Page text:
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  • Nina Tkachuk Dimas
    From: announce@list.stnicholasdc.org ... Apostrophe on the word fast. ... [Non-text portions of this message have been removed]
    Message 1 of 1 , Apr 4, 2013
      From: announce@...
      >Date: April 4, 2013, 8:30:24 AM EDT
      >To: <announce@...>
      >Subject: Fast
      >
      >
      Apostrophe on the word fast.

      >Fastis a Germanic word. Primarily it means abstaining from food; secondarily it means eating sparingly or abstaining from some foods. It comes into the Slavic languages as post. The Greek word is nesteía and it means the same thing: not eating, and, secondarily, not eating some foods.

      >Everyone knows the basic meaning of the word fast. The doctor tells you he wants you to come in for a blood test fasting, you know he means that you should eat nothing when you get up on the morning and that you will have nothing to eat until after the test. Fasting is not eating. And, fasting is from the morning.

      >From antiquity Christians would keep a fast by not eating all day and then taking a meal in the evening. It's the original idea behind the Wednesday/Friday fast. This is biblical stuff.

      >One can imagine that whatever spiritual benefits derive from fasting would come to a person regardless of how he broke his fast, in other words, regardless of what he ate.

      >One can fast for a day. One can fast for a period of time. The Great Forty Days for example.

      >One may fast—not eat all day, then eat—Monday through Friday. One may not fast—not eat all day, then eat—on the Sabbath and the Lord's Day. The Church nixes Saturdays and Sundays. Not at first, but very early in her history. It's why the Liturgy is served Sunday mornings—to minimize and confine the Eucharistic fast.

      >The first ecumenical council (Nikaia, 325 A.D.) makes an exception for the Holy and Great Sabbath which, a thousand years ago, was a day of fasting that concluded in the evening with Vespers with the Divine Liturgy during which neophytes were baptized and the Resurrection celebrated—everyone took holy Communion. (One can appreciate that the fast on this Saturday—like the eves of the Nativity and Theophany—was a Eucharistic fast leading into the feast.)

      >So. One fasts—one does not eat all day, then eats—Monday through Friday. Additionally, at the same time, one abstains from certain foods—e.g., meat, dairy, etc.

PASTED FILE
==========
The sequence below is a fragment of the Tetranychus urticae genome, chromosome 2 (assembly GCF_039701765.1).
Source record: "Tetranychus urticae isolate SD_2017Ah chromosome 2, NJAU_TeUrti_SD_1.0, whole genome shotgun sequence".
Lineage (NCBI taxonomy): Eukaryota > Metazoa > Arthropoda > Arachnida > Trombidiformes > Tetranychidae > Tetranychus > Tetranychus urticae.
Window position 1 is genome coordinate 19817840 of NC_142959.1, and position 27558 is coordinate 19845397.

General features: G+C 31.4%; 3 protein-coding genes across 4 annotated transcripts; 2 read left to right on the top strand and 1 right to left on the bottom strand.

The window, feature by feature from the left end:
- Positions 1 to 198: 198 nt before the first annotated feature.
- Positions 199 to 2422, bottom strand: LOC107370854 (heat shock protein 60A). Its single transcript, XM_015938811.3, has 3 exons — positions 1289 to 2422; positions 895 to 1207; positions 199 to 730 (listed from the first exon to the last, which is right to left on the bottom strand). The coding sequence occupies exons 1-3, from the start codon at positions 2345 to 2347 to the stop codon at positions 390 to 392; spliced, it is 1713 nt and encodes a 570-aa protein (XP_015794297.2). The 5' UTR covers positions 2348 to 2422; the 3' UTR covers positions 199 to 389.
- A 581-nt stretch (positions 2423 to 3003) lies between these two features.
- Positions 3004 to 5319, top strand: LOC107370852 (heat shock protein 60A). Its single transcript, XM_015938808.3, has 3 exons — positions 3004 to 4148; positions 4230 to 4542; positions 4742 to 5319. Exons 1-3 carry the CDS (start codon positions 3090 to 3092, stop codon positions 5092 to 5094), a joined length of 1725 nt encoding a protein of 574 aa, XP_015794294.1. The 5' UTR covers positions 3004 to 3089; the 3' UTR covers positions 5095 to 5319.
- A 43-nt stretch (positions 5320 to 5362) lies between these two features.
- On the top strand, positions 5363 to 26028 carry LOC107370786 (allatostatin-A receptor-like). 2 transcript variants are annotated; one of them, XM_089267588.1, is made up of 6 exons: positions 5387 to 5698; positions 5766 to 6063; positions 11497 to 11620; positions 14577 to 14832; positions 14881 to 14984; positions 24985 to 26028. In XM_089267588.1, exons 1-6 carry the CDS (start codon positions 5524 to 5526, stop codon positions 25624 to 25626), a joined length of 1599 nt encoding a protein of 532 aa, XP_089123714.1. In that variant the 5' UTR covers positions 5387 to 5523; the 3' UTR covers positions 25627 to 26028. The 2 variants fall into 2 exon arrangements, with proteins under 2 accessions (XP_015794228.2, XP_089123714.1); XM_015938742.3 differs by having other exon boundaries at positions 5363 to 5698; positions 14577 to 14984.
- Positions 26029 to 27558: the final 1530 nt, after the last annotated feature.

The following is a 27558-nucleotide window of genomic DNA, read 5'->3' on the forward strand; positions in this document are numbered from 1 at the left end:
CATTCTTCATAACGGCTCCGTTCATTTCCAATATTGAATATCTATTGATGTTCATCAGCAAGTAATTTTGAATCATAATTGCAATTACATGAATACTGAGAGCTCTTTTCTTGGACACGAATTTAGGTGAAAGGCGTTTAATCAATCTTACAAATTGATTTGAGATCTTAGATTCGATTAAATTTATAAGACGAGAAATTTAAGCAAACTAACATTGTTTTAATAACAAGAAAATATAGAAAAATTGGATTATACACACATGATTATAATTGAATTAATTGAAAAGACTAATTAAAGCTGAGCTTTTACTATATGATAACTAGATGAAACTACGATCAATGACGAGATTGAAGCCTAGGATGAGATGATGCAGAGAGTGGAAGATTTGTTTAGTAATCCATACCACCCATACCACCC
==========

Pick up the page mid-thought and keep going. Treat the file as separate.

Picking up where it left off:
>This is the only aspect of a fast period that continues over Saturday and Sunday. To use more precise language for our situation today: one fasts—one does not eat, then eats—and one abstains—one does not eat certain foods. Together they make up the Orthodox Christian notion of keeping a fast. Interestingly enough, these terms turn up in the hymnography we sing during the time of the Great Fast.

      >Abstinence
      >For most of us today what “fasting” we do is better termed abstinence. Abstaining from meat. Abstaining from dairy. Unfortunately this has led to label reading as an exercise in seasonal piety. Furgedaboudit.

      >Fr. Meyendorff came down heavily on label reading. He called label reading hariseeism. “Do what you can,” he would say. Want to do more? Do more of what the Church's tradition urges us to do. Enter more deeply into what the Church around the world is doing. Prayer. Fasting. Almsgiving. Eschew silly notions. Like “Giving up Coke.” Or “Giving up chocolate.” Or some such. Pious solipsism. What value can there be in that? Better, think of fasting as training for the race, for the Christian life. Think of it as the nourishment for a sovereign spirit (remember? Psalm 50?): for self-control, for prudence, and perseverance.

      >We are a community of dependent creatures. No food and we're done for. Fasting and abstinence have worthwhile spiritual and moral goals. …..

      >One last word. Illness brings its own asceticism.
      >http://98.172.27.24/htoc/Newsletters/07_Mar_13.pdf



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